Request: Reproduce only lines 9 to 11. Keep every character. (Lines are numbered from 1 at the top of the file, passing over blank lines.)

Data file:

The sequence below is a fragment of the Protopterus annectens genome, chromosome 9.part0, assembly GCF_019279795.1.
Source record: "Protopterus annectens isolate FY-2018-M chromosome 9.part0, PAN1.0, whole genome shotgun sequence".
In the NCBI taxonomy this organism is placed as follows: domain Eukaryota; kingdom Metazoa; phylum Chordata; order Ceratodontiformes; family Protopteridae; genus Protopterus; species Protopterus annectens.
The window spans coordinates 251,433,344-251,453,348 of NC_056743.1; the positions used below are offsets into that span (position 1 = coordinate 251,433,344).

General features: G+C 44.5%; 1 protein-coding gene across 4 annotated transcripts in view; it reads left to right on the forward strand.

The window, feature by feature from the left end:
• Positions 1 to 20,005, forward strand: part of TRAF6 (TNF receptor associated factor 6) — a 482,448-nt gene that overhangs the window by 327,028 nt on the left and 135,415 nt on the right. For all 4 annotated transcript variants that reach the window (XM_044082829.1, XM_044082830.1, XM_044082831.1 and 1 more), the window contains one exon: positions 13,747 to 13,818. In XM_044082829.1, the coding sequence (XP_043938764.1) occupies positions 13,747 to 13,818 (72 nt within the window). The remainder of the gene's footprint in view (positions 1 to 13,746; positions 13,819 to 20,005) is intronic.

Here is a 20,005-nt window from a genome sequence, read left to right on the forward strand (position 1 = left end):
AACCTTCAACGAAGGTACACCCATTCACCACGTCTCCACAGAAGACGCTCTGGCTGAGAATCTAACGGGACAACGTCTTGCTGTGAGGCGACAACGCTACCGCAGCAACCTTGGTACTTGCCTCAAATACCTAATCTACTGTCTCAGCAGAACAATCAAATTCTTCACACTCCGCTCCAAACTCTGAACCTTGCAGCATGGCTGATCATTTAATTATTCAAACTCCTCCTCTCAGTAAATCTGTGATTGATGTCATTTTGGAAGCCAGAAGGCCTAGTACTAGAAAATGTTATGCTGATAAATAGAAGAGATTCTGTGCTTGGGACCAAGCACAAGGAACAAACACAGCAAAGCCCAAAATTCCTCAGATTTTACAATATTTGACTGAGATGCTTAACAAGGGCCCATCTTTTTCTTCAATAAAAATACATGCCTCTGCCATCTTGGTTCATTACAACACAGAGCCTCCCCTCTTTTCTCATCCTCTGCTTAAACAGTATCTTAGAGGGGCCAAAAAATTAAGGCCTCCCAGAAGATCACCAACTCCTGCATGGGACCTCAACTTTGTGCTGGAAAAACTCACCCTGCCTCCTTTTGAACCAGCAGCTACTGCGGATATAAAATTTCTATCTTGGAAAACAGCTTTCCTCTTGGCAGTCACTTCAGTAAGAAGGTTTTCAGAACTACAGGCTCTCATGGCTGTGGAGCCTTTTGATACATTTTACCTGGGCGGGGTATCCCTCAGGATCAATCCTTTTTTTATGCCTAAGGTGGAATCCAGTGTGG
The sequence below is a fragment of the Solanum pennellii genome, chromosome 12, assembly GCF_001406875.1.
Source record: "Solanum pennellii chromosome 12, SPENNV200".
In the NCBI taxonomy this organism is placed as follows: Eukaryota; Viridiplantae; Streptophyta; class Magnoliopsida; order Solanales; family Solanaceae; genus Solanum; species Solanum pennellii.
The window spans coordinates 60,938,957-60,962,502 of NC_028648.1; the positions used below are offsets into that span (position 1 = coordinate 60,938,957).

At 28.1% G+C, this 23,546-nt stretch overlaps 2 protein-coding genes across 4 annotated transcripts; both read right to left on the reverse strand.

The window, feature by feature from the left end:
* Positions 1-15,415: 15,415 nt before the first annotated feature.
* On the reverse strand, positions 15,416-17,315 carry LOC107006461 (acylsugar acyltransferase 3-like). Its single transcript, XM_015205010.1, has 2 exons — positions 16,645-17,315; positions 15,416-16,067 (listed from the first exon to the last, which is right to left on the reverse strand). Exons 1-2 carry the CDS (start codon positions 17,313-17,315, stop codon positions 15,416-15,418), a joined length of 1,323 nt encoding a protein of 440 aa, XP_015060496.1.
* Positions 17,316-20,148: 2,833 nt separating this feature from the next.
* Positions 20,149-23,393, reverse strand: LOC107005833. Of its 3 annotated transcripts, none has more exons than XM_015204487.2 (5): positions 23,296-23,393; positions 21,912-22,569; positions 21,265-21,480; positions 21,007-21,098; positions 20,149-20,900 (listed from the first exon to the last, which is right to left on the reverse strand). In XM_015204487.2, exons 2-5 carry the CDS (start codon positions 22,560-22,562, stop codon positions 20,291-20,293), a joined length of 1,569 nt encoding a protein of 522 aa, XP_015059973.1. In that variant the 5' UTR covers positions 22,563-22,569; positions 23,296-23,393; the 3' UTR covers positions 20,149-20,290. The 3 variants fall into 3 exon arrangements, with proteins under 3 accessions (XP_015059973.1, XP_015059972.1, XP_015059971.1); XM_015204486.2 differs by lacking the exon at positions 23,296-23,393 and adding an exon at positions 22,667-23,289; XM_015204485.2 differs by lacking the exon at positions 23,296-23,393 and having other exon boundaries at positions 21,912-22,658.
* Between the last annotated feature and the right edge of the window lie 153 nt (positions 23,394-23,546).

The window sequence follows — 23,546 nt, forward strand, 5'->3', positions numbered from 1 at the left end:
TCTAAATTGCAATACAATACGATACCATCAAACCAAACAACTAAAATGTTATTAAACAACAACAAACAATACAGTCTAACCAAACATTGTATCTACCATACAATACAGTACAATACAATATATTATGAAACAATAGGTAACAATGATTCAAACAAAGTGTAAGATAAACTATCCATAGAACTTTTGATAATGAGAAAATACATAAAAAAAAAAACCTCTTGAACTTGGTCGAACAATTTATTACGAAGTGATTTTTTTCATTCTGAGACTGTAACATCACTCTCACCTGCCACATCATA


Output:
AACCTTCAACGAAGGTACACCCATTCACCACGTCTCCACAGAAGACGCTCTGGCTGAGAATCTAACGGGACAACGTCTTGCTGTGAGGCGACAACGCTACCGCAGCAACCTTGGTACTTGCCTCAAATACCTAATCTACTGTCTCAGCAGAACAATCAAATTCTTCACACTCCGCTCCAAACTCTGAACCTTGCAGCATGGCTGATCATTTAATTATTCAAACTCCTCCTCTCAGTAAATCTGTGATTGATGTCATTTTGGAAGCCAGAAGGCCTAGTACTAGAAAATGTTATGCTGATAAATAGAAGAGATTCTGTGCTTGGGACCAAGCACAAGGAACAAACACAGCAAAGCCCAAAATTCCTCAGATTTTACAATATTTGACTGAGATGCTTAACAAGGGCCCATCTTTTTCTTCAATAAAAATACATGCCTCTGCCATCTTGGTTCATTACAACACAGAGCCTCCCCTCTTTTCTCATCCTCTGCTTAAACAGTATCTTAGAGGGGCCAAAAAATTAAGGCCTCCCAGAAGATCACCAACTCCTGCATGGGACCTCAACTTTGTGCTGGAAAAACTCACCCTGCCTCCTTTTGAACCAGCAGCTACTGCGGATATAAAATTTCTATCTTGGAAAACAGCTTTCCTCTTGGCAGTCACTTCAGTAAGAAGGTTTTCAGAACTACAGGCTCTCATGGCTGTGGAGCCTTTTGATACATTTTACCTGGGCGGGGTATCCCTCAGGATCAATCCTTTTTTTATGCCTAAGGTGGAATCCAGTGTGG
The sequence below is a fragment of the Solanum pennellii genome, chromosome 12, assembly GCF_001406875.1.
Source record: "Solanum pennellii chromosome 12, SPENNV200".